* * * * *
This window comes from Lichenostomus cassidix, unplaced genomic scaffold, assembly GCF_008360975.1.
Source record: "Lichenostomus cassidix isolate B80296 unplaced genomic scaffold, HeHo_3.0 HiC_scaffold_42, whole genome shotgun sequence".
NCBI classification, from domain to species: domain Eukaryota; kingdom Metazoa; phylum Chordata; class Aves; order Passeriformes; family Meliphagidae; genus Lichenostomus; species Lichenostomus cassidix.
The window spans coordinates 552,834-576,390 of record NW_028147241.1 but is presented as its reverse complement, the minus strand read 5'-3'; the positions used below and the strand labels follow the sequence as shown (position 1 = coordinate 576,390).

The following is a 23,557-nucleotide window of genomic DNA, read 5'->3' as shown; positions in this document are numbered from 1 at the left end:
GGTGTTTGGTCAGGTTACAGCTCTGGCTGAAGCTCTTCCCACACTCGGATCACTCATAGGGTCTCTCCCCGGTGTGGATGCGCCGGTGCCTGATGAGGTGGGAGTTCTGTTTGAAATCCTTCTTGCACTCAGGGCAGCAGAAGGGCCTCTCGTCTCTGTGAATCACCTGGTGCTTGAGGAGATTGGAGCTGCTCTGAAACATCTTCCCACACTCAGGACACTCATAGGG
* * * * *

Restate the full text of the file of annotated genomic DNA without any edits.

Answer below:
This window comes from Lichenostomus cassidix, unplaced genomic scaffold, assembly GCF_008360975.1.
Source record: "Lichenostomus cassidix isolate B80296 unplaced genomic scaffold, HeHo_3.0 HiC_scaffold_42, whole genome shotgun sequence".
NCBI classification, from domain to species: domain Eukaryota; kingdom Metazoa; phylum Chordata; class Aves; order Passeriformes; family Meliphagidae; genus Lichenostomus; species Lichenostomus cassidix.
The window spans coordinates 552,834-576,390 of record NW_028147241.1 but is presented as its reverse complement, the minus strand read 5'-3'; the positions used below and the strand labels follow the sequence as shown (position 1 = coordinate 576,390).

The following is a 23,557-nucleotide window of genomic DNA, read 5'->3' as shown; positions in this document are numbered from 1 at the left end:
GGTGTTTGGTCAGGTTACAGCTCTGGCTGAAGCTCTTCCCACACTCGGATCACTCATAGGGTCTCTCCCCGGTGTGGATGCGCCGGTGCCTGATGAGGTGGGAGTTCTGTTTGAAATCCTTCTTGCACTCAGGGCAGCAGAAGGGCCTCTCGTCTCTGTGAATCACCTGGTGCTTGAGGAGATTGGAGCTGCTCTGAAACATCTTCCCACACTCAGGACACTCATAGGG